At the first debate, it became abundantly clear that Clinton stands a very good chance of becoming the first woman president. Joanna Weiss writes that is worthy of a little dance of joy.
The overwhelming emotion the debate left the viewer with was melancholy, writes John Sivolella. Maybe it was the realization that the electorate deserves better.
Manufacturing isn't coming back, writes Rich Barlow. Instead of indulging voters' impossible dreams, the candidates should put forth realistic ideas for creating jobs.
Many viewers will tune in for the show rather than the substance. They’ll be watching partly to see which version of Donald Trump will decide to make an appearance on stage.
The candidates know the stakes: Persuade undecided voters and the election is theirs.
What’s shocking is how little effort he’s made to control himself as a candidate, writes Steve Almond.
Donald Trump's family leave policy may be a joke, writes Julie Wittes Schlack, but the shortcomings it lays bare are systemic.
Steve Almond examines the media’s double standard.
She’s been hounded relentlessly for decades, and it’s made her want to hide everything. Her response is both natural -- and unacceptable, writes Janna Malamud Smith.
How can so many voters still be unsure who they'll vote for, wonders Rich Barlow.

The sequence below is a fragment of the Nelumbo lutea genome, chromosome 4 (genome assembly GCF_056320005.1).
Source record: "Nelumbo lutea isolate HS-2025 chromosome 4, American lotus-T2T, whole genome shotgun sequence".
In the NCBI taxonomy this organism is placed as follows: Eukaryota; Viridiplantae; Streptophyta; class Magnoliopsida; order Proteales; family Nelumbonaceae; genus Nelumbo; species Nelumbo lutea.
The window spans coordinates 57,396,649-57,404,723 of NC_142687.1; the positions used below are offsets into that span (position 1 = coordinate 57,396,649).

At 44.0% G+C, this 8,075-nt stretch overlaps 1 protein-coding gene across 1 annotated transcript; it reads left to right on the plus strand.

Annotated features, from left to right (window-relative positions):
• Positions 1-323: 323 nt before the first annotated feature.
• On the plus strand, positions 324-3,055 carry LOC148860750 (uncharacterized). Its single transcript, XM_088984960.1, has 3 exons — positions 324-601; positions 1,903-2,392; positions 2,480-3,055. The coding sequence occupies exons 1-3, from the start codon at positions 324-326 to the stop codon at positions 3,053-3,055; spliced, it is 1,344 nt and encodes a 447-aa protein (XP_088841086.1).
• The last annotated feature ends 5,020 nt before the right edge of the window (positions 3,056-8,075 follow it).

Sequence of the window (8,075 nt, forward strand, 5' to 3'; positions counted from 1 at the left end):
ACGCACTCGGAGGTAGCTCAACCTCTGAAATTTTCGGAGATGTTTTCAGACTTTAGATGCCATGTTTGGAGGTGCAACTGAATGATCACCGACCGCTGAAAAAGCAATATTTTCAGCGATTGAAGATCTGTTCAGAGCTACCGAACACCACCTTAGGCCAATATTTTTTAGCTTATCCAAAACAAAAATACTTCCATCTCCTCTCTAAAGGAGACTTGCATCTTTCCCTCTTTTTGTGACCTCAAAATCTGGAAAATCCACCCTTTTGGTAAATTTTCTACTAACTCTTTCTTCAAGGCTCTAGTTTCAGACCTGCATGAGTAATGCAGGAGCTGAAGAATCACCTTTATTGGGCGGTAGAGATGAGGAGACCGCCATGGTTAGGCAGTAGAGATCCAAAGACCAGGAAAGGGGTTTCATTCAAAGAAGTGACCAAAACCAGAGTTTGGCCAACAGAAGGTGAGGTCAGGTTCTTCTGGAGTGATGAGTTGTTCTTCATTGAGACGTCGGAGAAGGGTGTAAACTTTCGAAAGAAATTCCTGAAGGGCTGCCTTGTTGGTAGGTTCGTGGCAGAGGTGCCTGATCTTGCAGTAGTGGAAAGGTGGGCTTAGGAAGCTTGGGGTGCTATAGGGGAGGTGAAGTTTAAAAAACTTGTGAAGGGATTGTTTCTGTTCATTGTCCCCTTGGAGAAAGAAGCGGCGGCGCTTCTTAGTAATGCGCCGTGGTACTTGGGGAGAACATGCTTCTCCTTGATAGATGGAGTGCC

The press is blowing Clinton’s minor illness way out of proportion, writes Steve Almond.
Shocking as it may be to many, the candidate written off by pundits a month ago could well become the 45th president of the United States.
Team Clinton has to face the fact that their candidate is going to have to win the election, not simply wait for Trump to lose it.
Steve Almond: Read this if you don't want to wind up with Sylvester McMonkey McBean as the leader of the free world.
A rhyming opinion piece from our poet of the political scene, Erika Fine.
Abedin has finally called it quits with the sexting Anthony Weiner, writes Julie Wittes Schlack, and our response to her saga reveals some unsettling truths.
Thomas J. Whalen looks at how the party of Abraham Lincoln became the party of Donald Trump.
Donald Trump's foreign policy speech last week was more coherent than his earlier pronouncements on the topic, writes William Keylor. But other parts of the address were replete with exaggerations and misstatements.
Low-information voters will form the base of the Trump Party’s support, writes Tim Snyder. Schilling seemed to claim this as a badge of honor.